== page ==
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Unanticipated Link Found Between Cell Suicide and Long Life

By BiotechDaily International staff writers
Posted on 28 May 2014
Image: Caenorhabditis elegans nematode (roundworm) (Photo courtesy of McGill University).
Image: Caenorhabditis elegans nematode (roundworm) (Photo courtesy of McGill University).
Many health professionals believe that free radicals, the occasionally toxic molecules generated by the body as it processes oxygen, are the cause behind aging. However, a number of studies recently have generated evidence that the contrary may be true.

Researchers from McGill University (Montreal, QC, Canada) have taken this finding further by showing how free radicals promote longevity in a research model organism, the roundworm Caenorhabditis elegans. Unexpectedly, the scientists discovered that free radicals (i.e., oxidants) act on a molecular mechanism that, in other surroundings, instructs a cell to kill itself.

Apoptosis is a process by which injured cells commit suicide in a range of circumstances: to avoid inducing autoimmune disease, to avoid becoming cancerous, or to kill off viruses that have invaded the cell. The key molecular mechanism by which this occurs is well conserved in all animals, but was first discovered in C. elegans—a finding that earned a Nobel Prize.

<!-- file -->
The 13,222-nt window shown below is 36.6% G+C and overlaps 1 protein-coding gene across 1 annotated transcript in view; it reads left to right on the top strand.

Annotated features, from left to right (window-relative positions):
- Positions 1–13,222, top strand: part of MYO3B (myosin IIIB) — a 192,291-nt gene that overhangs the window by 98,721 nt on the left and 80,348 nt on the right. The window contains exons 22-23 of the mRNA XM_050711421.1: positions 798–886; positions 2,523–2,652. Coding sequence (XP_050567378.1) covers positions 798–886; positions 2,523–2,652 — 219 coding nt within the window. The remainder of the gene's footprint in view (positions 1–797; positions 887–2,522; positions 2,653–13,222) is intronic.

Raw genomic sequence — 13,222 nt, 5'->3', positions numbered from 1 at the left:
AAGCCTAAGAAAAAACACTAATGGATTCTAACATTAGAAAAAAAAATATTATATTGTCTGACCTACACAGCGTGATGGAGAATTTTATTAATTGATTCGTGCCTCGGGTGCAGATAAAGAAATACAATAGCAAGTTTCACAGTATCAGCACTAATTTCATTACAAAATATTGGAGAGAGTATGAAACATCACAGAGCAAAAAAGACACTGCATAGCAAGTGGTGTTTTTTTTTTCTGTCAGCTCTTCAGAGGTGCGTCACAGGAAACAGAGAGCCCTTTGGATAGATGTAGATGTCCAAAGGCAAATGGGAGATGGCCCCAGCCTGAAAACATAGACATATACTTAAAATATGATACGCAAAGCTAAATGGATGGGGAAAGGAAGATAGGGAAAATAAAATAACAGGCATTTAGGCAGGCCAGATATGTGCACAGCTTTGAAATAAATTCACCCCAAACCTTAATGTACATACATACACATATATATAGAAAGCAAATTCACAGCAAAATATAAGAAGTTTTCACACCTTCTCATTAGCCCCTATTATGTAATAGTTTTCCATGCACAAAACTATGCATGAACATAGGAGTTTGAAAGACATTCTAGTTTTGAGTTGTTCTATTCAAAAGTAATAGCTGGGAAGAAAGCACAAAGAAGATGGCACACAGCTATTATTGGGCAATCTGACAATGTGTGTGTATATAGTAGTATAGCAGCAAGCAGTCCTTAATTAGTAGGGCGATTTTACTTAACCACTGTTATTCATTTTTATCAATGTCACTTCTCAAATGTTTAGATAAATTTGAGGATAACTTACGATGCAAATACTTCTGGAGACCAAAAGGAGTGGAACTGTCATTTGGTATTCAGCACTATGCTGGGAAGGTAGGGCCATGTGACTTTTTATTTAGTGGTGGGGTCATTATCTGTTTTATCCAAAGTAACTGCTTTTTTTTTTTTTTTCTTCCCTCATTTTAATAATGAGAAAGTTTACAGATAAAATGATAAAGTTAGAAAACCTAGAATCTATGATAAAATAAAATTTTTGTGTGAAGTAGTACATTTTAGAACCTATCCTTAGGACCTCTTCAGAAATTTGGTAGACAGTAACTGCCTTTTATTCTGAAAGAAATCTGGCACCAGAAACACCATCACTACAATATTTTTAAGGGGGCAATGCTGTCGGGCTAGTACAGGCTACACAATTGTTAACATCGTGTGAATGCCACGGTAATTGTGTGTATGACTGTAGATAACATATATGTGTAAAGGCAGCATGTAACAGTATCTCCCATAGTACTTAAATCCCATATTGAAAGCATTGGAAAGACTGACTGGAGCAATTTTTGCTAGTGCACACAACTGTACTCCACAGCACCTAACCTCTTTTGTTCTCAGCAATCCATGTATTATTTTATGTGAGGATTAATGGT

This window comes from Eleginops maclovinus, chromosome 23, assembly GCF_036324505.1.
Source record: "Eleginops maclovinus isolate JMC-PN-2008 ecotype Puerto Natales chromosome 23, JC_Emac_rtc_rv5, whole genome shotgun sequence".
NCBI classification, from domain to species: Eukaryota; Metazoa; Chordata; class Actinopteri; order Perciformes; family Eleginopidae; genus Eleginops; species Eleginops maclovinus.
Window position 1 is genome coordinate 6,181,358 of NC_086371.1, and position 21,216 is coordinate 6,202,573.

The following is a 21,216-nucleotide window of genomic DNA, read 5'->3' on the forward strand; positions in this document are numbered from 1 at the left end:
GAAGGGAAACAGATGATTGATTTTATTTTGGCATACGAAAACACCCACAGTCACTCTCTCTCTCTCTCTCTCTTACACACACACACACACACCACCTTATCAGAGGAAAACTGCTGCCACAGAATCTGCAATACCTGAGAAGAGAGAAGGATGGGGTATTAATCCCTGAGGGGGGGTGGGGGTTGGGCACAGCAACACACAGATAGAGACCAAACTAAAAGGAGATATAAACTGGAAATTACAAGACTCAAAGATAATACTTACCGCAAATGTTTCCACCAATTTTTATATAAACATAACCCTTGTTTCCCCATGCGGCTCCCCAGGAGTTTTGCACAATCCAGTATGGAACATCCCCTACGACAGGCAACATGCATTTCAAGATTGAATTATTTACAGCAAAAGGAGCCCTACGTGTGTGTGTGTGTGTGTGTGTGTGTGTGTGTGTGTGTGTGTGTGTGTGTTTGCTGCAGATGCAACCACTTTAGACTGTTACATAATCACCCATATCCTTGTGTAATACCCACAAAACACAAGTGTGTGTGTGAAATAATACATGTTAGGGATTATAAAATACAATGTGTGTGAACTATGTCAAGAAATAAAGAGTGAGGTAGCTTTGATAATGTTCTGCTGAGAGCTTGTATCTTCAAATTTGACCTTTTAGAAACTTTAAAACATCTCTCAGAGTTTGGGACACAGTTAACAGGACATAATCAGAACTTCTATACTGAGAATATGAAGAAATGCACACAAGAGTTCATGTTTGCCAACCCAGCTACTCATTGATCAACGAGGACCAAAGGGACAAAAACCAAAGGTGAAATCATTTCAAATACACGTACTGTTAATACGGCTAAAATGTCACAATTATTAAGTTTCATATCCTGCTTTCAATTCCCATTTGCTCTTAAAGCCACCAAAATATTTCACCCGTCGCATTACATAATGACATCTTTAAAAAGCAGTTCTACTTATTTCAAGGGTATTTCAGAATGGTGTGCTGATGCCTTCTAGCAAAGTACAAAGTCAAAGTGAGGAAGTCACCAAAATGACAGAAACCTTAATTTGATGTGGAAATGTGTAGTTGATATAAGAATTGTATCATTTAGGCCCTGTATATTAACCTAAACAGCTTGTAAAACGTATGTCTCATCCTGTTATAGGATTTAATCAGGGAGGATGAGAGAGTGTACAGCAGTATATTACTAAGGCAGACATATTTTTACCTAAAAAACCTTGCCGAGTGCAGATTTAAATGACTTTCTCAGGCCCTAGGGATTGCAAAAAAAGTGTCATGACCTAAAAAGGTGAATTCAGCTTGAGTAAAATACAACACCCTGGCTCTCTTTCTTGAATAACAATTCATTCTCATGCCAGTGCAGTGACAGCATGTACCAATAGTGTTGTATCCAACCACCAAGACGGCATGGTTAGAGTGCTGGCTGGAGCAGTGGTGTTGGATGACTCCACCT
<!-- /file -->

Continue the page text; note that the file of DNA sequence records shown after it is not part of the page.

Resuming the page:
The McGill University researchers discovered that this same mechanism, when stimulated in the correct manner by free radicals, in reality strengthens the cell’s defenses and increases its longevity. Their findings were published online May 8, 2014, in the journal Cell. “People believe that free radicals are damaging and cause aging, but the so-called ‘free radical theory of aging’ is incorrect,” said Siegfried Hekimi, a professor in McGill’s department of biology, and senior author of the study. “We have turned this theory on its head by proving that free radical production increases during aging because free radicals actually combat—not cause—aging. In fact, in our model organism we can elevate free radical generation and thus induce a substantially longer life.”

The findings have significant ramifications. “Showing the actual molecular mechanisms by which free radicals can have a pro-longevity effect provides strong new evidence of their beneficial effects as signaling molecules,” Prof. Hekimi said. “It also means that apoptosis signaling can be used to stimulate mechanisms that slow down aging. Since the mechanism of apoptosis has been extensively studied in people, because of its medical importance in immunity and in cancer, a lot of pharmacological tools already exist to manipulate apoptotic signaling. But that doesn’t mean it will be easy.”

Triggering pro-longevity apoptotic signaling could be especially critical in neurodegenerative disorders, according to Prof. Hekimi. “In the brain the apoptotic signaling might be particularly tilted toward increasing the stress resistance of damaged cells rather than killing them. That’s because it is harder to replace dead neurons than other kinds of cells, partly because of the complexity of the connections between neurons.”

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